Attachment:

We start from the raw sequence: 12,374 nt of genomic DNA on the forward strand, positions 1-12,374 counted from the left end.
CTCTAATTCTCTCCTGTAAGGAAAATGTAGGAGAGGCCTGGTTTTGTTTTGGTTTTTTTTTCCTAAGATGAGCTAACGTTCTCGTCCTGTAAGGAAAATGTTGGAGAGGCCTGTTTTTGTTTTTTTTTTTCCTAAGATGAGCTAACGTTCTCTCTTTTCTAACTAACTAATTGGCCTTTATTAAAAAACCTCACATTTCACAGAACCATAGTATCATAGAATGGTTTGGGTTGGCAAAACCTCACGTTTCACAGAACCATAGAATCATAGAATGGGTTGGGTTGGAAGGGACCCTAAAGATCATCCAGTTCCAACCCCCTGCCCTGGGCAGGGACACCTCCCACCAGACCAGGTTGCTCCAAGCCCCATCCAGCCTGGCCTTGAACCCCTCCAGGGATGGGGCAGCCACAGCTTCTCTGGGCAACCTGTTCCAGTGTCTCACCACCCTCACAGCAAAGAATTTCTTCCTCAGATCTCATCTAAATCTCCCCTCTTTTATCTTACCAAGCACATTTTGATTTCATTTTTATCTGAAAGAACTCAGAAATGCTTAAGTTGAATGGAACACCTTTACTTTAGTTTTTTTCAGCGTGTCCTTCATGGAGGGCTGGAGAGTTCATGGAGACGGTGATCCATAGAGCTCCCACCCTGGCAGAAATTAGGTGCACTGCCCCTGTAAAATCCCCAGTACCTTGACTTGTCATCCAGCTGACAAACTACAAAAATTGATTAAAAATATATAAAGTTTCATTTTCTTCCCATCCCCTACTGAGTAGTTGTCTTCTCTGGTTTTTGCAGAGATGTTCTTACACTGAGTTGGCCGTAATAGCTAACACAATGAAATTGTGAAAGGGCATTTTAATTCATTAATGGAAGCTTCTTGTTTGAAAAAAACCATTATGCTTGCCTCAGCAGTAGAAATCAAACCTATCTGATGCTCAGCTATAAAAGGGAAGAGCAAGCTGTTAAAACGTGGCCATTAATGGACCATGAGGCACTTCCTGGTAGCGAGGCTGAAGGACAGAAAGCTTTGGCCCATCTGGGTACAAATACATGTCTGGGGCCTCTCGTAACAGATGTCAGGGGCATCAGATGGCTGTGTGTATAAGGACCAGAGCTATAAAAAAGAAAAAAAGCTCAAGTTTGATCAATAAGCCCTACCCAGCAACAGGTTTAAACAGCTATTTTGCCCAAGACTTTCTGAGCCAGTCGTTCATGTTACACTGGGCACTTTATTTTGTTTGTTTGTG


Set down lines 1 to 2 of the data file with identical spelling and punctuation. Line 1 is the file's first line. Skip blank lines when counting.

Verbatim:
We start from the raw sequence: 12,374 nt of genomic DNA on the forward strand, positions 1-12,374 counted from the left end.
CTCTAATTCTCTCCTGTAAGGAAAATGTAGGAGAGGCCTGGTTTTGTTTTGGTTTTTTTTTCCTAAGATGAGCTAACGTTCTCGTCCTGTAAGGAAAATGTTGGAGAGGCCTGTTTTTGTTTTTTTTTTTCCTAAGATGAGCTAACGTTCTCTCTTTTCTAACTAACTAATTGGCCTTTATTAAAAAACCTCACATTTCACAGAACCATAGTATCATAGAATGGTTTGGGTTGGCAAAACCTCACGTTTCACAGAACCATAGAATCATAGAATGGGTTGGGTTGGAAGGGACCCTAAAGATCATCCAGTTCCAACCCCCTGCCCTGGGCAGGGACACCTCCCACCAGACCAGGTTGCTCCAAGCCCCATCCAGCCTGGCCTTGAACCCCTCCAGGGATGGGGCAGCCACAGCTTCTCTGGGCAACCTGTTCCAGTGTCTCACCACCCTCACAGCAAAGAATTTCTTCCTCAGATCTCATCTAAATCTCCCCTCTTTTATCTTACCAAGCACATTTTGATTTCATTTTTATCTGAAAGAACTCAGAAATGCTTAAGTTGAATGGAACACCTTTACTTTAGTTTTTTTCAGCGTGTCCTTCATGGAGGGCTGGAGAGTTCATGGAGACGGTGATCCATAGAGCTCCCACCCTGGCAGAAATTAGGTGCACTGCCCCTGTAAAATCCCCAGTACCTTGACTTGTCATCCAGCTGACAAACTACAAAAATTGATTAAAAATATATAAAGTTTCATTTTCTTCCCATCCCCTACTGAGTAGTTGTCTTCTCTGGTTTTTGCAGAGATGTTCTTACACTGAGTTGGCCGTAATAGCTAACACAATGAAATTGTGAAAGGGCATTTTAATTCATTAATGGAAGCTTCTTGTTTGAAAAAAACCATTATGCTTGCCTCAGCAGTAGAAATCAAACCTATCTGATGCTCAGCTATAAAAGGGAAGAGCAAGCTGTTAAAACGTGGCCATTAATGGACCATGAGGCACTTCCTGGTAGCGAGGCTGAAGGACAGAAAGCTTTGGCCCATCTGGGTACAAATACATGTCTGGGGCCTCTCGTAACAGATGTCAGGGGCATCAGATGGCTGTGTGTATAAGGACCAGAGCTATAAAAAAGAAAAAAAGCTCAAGTTTGATCAATAAGCCCTACCCAGCAACAGGTTTAAACAGCTATTTTGCCCAAGACTTTCTGAGCCAGTCGTTCATGTTACACTGGGCACTTTATTTTGTTTGTTTGTG